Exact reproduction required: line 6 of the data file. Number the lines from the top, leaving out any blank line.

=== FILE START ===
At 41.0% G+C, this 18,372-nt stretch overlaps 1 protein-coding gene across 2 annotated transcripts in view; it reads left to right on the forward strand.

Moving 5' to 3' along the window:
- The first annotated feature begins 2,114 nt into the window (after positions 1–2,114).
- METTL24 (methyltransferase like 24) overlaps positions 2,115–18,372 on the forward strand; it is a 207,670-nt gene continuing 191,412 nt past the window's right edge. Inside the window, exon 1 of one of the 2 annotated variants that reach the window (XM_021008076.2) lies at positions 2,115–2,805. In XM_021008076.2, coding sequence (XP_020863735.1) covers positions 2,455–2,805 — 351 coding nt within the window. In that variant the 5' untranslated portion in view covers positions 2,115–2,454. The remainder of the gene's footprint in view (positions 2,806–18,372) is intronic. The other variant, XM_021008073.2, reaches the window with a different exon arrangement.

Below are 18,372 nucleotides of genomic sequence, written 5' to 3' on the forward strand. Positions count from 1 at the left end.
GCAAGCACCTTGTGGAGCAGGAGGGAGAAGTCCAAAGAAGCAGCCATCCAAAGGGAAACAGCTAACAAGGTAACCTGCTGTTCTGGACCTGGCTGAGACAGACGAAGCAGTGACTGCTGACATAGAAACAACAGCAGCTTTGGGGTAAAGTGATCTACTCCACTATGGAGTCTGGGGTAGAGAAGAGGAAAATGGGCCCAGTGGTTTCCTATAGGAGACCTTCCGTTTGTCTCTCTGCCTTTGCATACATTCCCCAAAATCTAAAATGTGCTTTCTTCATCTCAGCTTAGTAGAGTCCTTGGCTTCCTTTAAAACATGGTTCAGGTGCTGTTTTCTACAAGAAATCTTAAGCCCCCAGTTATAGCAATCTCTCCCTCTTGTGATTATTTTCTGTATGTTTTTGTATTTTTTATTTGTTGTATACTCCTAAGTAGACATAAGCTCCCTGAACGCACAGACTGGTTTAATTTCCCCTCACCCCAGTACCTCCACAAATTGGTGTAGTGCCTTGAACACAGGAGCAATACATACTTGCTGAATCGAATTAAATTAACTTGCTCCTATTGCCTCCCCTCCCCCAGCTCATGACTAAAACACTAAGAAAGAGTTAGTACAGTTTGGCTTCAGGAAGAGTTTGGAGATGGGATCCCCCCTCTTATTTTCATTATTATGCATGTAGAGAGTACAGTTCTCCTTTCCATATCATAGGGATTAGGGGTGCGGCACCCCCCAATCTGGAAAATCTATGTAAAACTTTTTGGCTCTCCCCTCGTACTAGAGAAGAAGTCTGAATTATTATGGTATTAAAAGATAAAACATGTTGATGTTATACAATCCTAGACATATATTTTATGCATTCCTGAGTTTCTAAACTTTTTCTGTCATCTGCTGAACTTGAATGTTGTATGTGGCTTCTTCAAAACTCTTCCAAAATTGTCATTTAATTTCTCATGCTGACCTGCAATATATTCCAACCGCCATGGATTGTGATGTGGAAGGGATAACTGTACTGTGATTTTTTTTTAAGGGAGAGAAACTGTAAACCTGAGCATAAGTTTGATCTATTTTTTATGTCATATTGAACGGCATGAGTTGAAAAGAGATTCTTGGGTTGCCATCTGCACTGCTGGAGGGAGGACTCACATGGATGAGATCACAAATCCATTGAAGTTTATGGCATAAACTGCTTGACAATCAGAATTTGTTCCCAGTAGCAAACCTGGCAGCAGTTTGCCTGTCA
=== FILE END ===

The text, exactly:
GCAAGCACCTTGTGGAGCAGGAGGGAGAAGTCCAAAGAAGCAGCCATCCAAAGGGAAACAGCTAACAAGGTAACCTGCTGTTCTGGACCTGGCTGAGACAGACGAAGCAGTGACTGCTGACATAGAAACAACAGCAGCTTTGGGGTAAAGTGATCTACTCCACTATGGAGTCTGGGGTAGAGAAGAGGAAAATGGGCCCAGTGGTTTCCTATAGGAGACCTTCCGTTTGTCTCTCTGCCTTTGCATACATTCCCCAAAATCTAAAATGTGCTTTCTTCATCTCAGCTTAGTAGAGTCCTTGGCTTCCTTTAAAACATGGTTCAGGTGCTGTTTTCTACAAGAAATCTTAAGCCCCCAGTTATAGCAATCTCTCCCTCTTGTGATTATTTTCTGTATGTTTTTGTATTTTTTATTTGTTGTATACTCCTAAGTAGACATAAGCTCCCTGAACGCACAGACTGGTTTAATTTCCCCTCACCCCAGTACCTCCACAAATTGGTGTAGTGCCTTGAACACAGGAGCAATACATACTTGCTGAATCGAATTAAATTAACTTGCTCCTATTGCCTCCCCTCCCCCAGCTCATGACTAAAACACTAAGAAAGAGTTAGTACAGTTTGGCTTCAGGAAGAGTTTGGAGATGGGATCCCCCCTCTTATTTTCATTATTATGCATGTAGAGAGTACAGTTCTCCTTTCCATATCATAGGGATTAGGGGTGCGGCACCCCCCAATCTGGAAAATCTATGTAAAACTTTTTGGCTCTCCCCTCGTACTAGAGAAGAAGTCTGAATTATTATGGTATTAAAAGATAAAACATGTTGATGTTATACAATCCTAGACATATATTTTATGCATTCCTGAGTTTCTAAACTTTTTCTGTCATCTGCTGAACTTGAATGTTGTATGTGGCTTCTTCAAAACTCTTCCAAAATTGTCATTTAATTTCTCATGCTGACCTGCAATATATTCCAACCGCCATGGATTGTGATGTGGAAGGGATAACTGTACTGTGATTTTTTTTTAAGGGAGAGAAACTGTAAACCTGAGCATAAGTTTGATCTATTTTTTATGTCATATTGAACGGCATGAGTTGAAAAGAGATTCTTGGGTTGCCATCTGCACTGCTGGAGGGAGGACTCACATGGATGAGATCACAAATCCATTGAAGTTTATGGCATAAACTGCTTGACAATCAGAATTTGTTCCCAGTAGCAAACCTGGCAGCAGTTTGCCTGTCA